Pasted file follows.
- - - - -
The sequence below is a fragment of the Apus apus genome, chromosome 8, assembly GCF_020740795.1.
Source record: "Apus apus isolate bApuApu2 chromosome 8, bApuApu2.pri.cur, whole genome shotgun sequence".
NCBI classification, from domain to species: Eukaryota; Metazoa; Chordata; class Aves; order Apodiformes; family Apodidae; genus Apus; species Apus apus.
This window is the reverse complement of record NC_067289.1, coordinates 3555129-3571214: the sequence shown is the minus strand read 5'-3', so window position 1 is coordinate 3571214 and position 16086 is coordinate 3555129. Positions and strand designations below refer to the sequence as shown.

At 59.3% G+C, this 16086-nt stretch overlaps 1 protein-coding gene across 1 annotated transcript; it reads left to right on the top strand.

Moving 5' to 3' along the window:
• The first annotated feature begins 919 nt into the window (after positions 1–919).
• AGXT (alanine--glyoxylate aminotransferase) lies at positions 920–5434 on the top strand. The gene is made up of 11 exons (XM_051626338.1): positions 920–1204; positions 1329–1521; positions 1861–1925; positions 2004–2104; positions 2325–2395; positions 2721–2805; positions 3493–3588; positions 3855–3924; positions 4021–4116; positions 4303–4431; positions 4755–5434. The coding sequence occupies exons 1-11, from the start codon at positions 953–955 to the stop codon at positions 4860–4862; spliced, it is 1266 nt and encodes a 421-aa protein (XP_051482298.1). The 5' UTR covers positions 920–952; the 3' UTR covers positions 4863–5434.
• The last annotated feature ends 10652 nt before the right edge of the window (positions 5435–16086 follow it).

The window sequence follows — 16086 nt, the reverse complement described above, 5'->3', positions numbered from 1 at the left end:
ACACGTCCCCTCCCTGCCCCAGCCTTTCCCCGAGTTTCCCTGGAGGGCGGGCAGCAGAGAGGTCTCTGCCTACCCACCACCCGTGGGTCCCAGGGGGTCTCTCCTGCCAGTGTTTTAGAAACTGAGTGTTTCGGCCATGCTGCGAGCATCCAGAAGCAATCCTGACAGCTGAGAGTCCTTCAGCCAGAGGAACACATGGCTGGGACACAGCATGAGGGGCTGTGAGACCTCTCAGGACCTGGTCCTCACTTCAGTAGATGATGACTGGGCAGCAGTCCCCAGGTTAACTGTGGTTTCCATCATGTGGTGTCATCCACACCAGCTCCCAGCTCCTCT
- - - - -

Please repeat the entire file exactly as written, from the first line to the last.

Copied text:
The sequence below is a fragment of the Apus apus genome, chromosome 8, assembly GCF_020740795.1.
Source record: "Apus apus isolate bApuApu2 chromosome 8, bApuApu2.pri.cur, whole genome shotgun sequence".
NCBI classification, from domain to species: Eukaryota; Metazoa; Chordata; class Aves; order Apodiformes; family Apodidae; genus Apus; species Apus apus.
This window is the reverse complement of record NC_067289.1, coordinates 3555129-3571214: the sequence shown is the minus strand read 5'-3', so window position 1 is coordinate 3571214 and position 16086 is coordinate 3555129. Positions and strand designations below refer to the sequence as shown.

At 59.3% G+C, this 16086-nt stretch overlaps 1 protein-coding gene across 1 annotated transcript; it reads left to right on the top strand.

Moving 5' to 3' along the window:
• The first annotated feature begins 919 nt into the window (after positions 1–919).
• AGXT (alanine--glyoxylate aminotransferase) lies at positions 920–5434 on the top strand. The gene is made up of 11 exons (XM_051626338.1): positions 920–1204; positions 1329–1521; positions 1861–1925; positions 2004–2104; positions 2325–2395; positions 2721–2805; positions 3493–3588; positions 3855–3924; positions 4021–4116; positions 4303–4431; positions 4755–5434. The coding sequence occupies exons 1-11, from the start codon at positions 953–955 to the stop codon at positions 4860–4862; spliced, it is 1266 nt and encodes a 421-aa protein (XP_051482298.1). The 5' UTR covers positions 920–952; the 3' UTR covers positions 4863–5434.
• The last annotated feature ends 10652 nt before the right edge of the window (positions 5435–16086 follow it).

The window sequence follows — 16086 nt, the reverse complement described above, 5'->3', positions numbered from 1 at the left end:
ACACGTCCCCTCCCTGCCCCAGCCTTTCCCCGAGTTTCCCTGGAGGGCGGGCAGCAGAGAGGTCTCTGCCTACCCACCACCCGTGGGTCCCAGGGGGTCTCTCCTGCCAGTGTTTTAGAAACTGAGTGTTTCGGCCATGCTGCGAGCATCCAGAAGCAATCCTGACAGCTGAGAGTCCTTCAGCCAGAGGAACACATGGCTGGGACACAGCATGAGGGGCTGTGAGACCTCTCAGGACCTGGTCCTCACTTCAGTAGATGATGACTGGGCAGCAGTCCCCAGGTTAACTGTGGTTTCCATCATGTGGTGTCATCCACACCAGCTCCCAGCTCCTCT